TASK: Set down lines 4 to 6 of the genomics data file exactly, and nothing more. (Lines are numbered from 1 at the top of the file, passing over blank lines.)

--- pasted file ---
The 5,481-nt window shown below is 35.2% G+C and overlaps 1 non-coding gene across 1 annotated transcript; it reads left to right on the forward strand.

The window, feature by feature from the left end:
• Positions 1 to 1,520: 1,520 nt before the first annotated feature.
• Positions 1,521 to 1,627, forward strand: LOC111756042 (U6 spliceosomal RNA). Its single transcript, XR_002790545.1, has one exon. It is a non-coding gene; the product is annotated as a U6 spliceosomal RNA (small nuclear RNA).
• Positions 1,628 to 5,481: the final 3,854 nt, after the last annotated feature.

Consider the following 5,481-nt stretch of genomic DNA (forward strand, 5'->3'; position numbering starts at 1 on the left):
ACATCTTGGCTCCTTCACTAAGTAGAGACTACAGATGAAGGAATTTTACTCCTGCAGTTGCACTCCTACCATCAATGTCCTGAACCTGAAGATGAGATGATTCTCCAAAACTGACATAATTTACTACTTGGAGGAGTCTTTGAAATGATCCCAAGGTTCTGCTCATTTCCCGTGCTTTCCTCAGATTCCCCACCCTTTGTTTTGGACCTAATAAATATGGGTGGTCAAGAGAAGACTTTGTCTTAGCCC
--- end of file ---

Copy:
• Positions 1,521 to 1,627, forward strand: LOC111756042 (U6 spliceosomal RNA). Its single transcript, XR_002790545.1, has one exon. It is a non-coding gene; the product is annotated as a U6 spliceosomal RNA (small nuclear RNA).
• Positions 1,628 to 5,481: the final 3,854 nt, after the last annotated feature.

Consider the following 5,481-nt stretch of genomic DNA (forward strand, 5'->3'; position numbering starts at 1 on the left):